In general I try not to judge what others do, but I was so struck by this invention that I had to turn up the contrast on how lazy some of us have become. I can certainly understand how this system, which required significant R&D investment, would be useful for the disabled, but the suggestion of use by those with fully capable bodies strikes me as ludicrous. Check out the link below.
The Brain-Computer Interface (BCI) uses electrodes attached to the scalp that allow the user to turn lights off and on, change the channel on the TV or open a door “by just thinking about it,” according to Science Daily.
g.tec, an Austrian medical engineering company, developed the (BCI) to assist the disabled. But it could have applications for the general population. g.tec teamed with several international universities to test the BCI technology in a smart home created in virtual reality.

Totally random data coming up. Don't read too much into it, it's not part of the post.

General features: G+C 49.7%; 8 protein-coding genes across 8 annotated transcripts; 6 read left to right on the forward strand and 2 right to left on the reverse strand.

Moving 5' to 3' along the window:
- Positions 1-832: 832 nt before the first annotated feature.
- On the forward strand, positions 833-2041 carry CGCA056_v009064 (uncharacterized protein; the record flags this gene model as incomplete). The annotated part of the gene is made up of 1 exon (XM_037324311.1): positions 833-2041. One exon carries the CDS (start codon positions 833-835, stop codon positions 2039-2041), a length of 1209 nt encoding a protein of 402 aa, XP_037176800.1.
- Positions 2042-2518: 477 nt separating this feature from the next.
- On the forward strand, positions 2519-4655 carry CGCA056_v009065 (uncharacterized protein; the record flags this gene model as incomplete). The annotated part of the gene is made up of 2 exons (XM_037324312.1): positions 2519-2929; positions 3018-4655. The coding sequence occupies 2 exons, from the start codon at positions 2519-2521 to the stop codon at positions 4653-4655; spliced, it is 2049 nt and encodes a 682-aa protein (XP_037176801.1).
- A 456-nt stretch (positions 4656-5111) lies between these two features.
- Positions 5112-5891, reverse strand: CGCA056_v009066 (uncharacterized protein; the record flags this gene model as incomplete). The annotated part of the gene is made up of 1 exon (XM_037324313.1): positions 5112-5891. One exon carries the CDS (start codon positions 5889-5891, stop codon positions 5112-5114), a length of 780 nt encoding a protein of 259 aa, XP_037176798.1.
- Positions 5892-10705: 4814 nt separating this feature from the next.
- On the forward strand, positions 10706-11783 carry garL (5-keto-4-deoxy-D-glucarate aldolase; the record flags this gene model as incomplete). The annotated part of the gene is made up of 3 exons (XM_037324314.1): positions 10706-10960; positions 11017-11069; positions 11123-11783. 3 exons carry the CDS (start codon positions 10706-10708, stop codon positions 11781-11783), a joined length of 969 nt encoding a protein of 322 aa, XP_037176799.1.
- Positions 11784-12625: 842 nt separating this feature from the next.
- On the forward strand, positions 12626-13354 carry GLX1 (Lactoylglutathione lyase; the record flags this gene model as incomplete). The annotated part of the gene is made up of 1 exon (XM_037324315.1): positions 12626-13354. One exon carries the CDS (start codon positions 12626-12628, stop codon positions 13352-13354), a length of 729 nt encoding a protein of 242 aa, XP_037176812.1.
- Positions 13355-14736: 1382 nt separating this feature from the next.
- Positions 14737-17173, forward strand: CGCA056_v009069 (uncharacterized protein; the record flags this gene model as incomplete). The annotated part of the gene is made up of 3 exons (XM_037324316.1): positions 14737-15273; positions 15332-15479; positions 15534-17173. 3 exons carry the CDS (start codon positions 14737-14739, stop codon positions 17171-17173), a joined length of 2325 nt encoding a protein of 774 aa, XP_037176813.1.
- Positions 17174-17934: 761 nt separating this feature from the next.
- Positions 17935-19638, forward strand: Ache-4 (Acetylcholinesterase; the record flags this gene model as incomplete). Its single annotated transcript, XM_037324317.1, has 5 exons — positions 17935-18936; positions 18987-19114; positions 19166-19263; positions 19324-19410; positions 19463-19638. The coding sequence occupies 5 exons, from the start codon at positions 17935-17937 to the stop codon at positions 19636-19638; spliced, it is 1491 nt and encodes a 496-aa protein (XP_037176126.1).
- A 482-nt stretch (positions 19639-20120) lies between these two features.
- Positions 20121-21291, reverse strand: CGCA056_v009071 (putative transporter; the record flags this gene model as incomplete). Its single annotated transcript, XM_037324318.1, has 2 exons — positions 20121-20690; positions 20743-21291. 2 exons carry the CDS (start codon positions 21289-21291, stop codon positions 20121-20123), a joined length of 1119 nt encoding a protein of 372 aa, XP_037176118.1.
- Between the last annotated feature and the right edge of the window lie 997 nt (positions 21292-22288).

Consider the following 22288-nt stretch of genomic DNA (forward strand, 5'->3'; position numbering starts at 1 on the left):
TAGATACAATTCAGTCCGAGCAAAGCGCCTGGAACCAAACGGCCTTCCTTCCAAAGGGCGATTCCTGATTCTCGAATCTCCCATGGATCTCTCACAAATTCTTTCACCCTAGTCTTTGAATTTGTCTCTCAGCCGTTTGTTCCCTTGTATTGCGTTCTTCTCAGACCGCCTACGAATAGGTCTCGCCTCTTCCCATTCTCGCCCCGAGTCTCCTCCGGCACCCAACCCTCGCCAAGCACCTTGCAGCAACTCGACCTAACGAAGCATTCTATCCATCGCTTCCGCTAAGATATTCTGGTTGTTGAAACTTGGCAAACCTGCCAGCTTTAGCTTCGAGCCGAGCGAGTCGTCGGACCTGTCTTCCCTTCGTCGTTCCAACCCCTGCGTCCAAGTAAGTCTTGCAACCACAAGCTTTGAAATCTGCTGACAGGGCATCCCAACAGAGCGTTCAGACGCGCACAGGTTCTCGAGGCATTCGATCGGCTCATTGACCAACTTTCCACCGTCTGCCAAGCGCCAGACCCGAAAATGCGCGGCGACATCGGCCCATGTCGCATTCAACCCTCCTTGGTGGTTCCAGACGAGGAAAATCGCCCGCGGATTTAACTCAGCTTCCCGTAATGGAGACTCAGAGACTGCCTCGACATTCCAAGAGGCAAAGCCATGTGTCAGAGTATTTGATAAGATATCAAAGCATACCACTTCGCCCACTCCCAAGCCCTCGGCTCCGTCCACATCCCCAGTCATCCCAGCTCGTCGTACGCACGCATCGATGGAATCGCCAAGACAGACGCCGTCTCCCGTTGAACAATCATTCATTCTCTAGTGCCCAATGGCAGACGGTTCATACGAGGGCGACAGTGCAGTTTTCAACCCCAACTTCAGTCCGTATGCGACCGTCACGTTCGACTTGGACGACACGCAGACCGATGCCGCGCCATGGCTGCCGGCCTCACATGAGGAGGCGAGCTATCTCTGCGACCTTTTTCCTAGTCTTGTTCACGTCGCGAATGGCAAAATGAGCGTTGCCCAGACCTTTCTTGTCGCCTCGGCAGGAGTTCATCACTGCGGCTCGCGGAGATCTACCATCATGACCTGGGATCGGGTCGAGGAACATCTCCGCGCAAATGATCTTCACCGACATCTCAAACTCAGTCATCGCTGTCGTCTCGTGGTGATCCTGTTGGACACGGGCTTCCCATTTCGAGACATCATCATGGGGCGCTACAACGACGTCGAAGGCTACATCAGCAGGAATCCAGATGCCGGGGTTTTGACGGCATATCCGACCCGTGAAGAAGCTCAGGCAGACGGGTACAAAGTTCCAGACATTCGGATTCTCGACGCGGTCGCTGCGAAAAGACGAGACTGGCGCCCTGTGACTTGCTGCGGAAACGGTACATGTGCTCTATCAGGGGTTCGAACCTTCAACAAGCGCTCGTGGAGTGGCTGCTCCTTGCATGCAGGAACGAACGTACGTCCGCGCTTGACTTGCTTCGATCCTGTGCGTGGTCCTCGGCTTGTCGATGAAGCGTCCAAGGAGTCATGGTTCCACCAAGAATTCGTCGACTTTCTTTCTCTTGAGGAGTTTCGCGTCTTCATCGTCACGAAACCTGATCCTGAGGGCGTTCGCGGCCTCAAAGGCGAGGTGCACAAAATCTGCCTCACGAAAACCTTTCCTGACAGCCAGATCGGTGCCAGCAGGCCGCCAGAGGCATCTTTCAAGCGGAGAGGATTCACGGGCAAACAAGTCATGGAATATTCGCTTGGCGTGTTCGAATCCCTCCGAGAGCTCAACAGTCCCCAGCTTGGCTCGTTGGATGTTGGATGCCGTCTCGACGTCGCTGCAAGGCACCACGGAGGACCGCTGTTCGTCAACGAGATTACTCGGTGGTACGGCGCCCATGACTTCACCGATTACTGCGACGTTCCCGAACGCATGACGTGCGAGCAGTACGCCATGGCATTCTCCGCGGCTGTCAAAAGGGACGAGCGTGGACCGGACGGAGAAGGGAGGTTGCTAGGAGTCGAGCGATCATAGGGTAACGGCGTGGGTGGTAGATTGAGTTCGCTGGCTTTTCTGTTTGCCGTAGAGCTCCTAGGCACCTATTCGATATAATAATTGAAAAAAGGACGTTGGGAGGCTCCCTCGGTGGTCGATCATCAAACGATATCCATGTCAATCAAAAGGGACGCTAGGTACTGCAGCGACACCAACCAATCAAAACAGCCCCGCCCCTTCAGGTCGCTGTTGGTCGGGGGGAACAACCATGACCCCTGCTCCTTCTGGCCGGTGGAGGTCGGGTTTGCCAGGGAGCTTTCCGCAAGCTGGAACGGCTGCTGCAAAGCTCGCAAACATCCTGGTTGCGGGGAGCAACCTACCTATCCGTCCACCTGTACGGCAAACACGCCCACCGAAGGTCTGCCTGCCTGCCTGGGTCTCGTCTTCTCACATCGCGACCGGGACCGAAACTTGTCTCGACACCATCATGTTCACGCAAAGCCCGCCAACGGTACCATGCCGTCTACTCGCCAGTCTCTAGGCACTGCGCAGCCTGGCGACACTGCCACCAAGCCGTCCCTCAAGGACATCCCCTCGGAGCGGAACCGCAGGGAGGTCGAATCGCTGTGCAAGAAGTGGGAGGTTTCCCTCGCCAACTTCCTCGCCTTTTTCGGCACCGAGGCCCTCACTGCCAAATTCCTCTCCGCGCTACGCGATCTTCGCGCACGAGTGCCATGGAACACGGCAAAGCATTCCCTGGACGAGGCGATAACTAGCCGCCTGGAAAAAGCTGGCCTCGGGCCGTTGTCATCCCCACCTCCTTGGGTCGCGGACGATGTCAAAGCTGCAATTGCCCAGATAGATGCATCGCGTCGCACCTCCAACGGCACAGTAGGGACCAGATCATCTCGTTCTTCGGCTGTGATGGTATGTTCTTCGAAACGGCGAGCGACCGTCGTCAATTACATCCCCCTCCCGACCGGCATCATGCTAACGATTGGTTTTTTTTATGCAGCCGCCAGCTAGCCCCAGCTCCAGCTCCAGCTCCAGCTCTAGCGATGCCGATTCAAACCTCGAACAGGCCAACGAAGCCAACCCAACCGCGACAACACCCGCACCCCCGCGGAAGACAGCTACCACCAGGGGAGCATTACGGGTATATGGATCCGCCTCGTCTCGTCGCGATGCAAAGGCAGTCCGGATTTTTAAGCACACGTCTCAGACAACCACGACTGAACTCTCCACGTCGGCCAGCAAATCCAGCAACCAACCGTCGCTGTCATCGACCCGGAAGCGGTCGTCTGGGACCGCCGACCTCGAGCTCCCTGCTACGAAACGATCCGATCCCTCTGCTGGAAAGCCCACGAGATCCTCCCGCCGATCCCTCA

“[The virtual smart home] has a kitchen, bathroom, living room … everything a normal home would have,” says g.tec CEO Christoph Guger. “People are able to move through [the virtual smart home] just by thinking about where they wanted to go.”
Sandy Scott (69 years young):
Monday 73.35 miles – moderate
Tuesday 35.6 easy spin ride, afternoon: weight training: chest, shoulders, triceps, abdominals
Wednesday 35.04 miles – interval training – half mile repeats at maximum effort
Thursday 76.45 miles at a comfortable pace
Friday 35.28 miles – easy spin ride, Afternoon: weight training: back & biceps
Saturday 76.19 Very fast group ride
Sunday 32.92 Easy recovery ride
Total mileage for the week: 368.83
Jane Welzel (54):
Monday: easy 30 minute run
Tuesday: morning 3-4 miles, pm track workout (see attachment)
Wednesday: 7-8 mile run
Thursday: 7-8 mile run
Friday: trail run, 8-10 mile run
Saturday: 6-8 mile run
Sunday: 12-15 miles on trails
Who do you want to be in the new decade?
Happy New Decade!